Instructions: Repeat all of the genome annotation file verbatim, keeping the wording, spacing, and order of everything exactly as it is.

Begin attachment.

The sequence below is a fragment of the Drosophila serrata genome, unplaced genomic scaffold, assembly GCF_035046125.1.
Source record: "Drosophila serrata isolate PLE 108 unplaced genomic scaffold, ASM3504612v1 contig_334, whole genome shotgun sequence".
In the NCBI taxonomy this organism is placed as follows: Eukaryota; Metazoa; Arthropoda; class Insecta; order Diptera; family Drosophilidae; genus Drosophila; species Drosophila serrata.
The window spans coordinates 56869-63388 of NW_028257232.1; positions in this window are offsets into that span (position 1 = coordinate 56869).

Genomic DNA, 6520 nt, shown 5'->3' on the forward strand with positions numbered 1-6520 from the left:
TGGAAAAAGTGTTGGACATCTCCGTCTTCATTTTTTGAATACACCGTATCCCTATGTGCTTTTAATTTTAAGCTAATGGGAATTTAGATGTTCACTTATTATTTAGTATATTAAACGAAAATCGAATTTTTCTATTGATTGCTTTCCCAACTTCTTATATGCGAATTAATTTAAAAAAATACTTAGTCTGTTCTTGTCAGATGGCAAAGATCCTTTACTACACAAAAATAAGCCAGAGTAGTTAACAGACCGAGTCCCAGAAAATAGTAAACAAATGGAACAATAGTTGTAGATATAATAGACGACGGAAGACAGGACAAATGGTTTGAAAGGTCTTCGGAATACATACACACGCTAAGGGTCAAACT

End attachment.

The sequence below is a fragment of the Drosophila serrata genome, unplaced genomic scaffold, assembly GCF_035046125.1.
Source record: "Drosophila serrata isolate PLE 108 unplaced genomic scaffold, ASM3504612v1 contig_334, whole genome shotgun sequence".
In the NCBI taxonomy this organism is placed as follows: Eukaryota; Metazoa; Arthropoda; class Insecta; order Diptera; family Drosophilidae; genus Drosophila; species Drosophila serrata.
The window spans coordinates 56869-63388 of NW_028257232.1; positions in this window are offsets into that span (position 1 = coordinate 56869).

Genomic DNA, 6520 nt, shown 5'->3' on the forward strand with positions numbered 1-6520 from the left:
TGGAAAAAGTGTTGGACATCTCCGTCTTCATTTTTTGAATACACCGTATCCCTATGTGCTTTTAATTTTAAGCTAATGGGAATTTAGATGTTCACTTATTATTTAGTATATTAAACGAAAATCGAATTTTTCTATTGATTGCTTTCCCAACTTCTTATATGCGAATTAATTTAAAAAAATACTTAGTCTGTTCTTGTCAGATGGCAAAGATCCTTTACTACACAAAAATAAGCCAGAGTAGTTAACAGACCGAGTCCCAGAAAATAGTAAACAAATGGAACAATAGTTGTAGATATAATAGACGACGGAAGACAGGACAAATGGTTTGAAAGGTCTTCGGAATACATACACACGCTAAGGGTCAAACT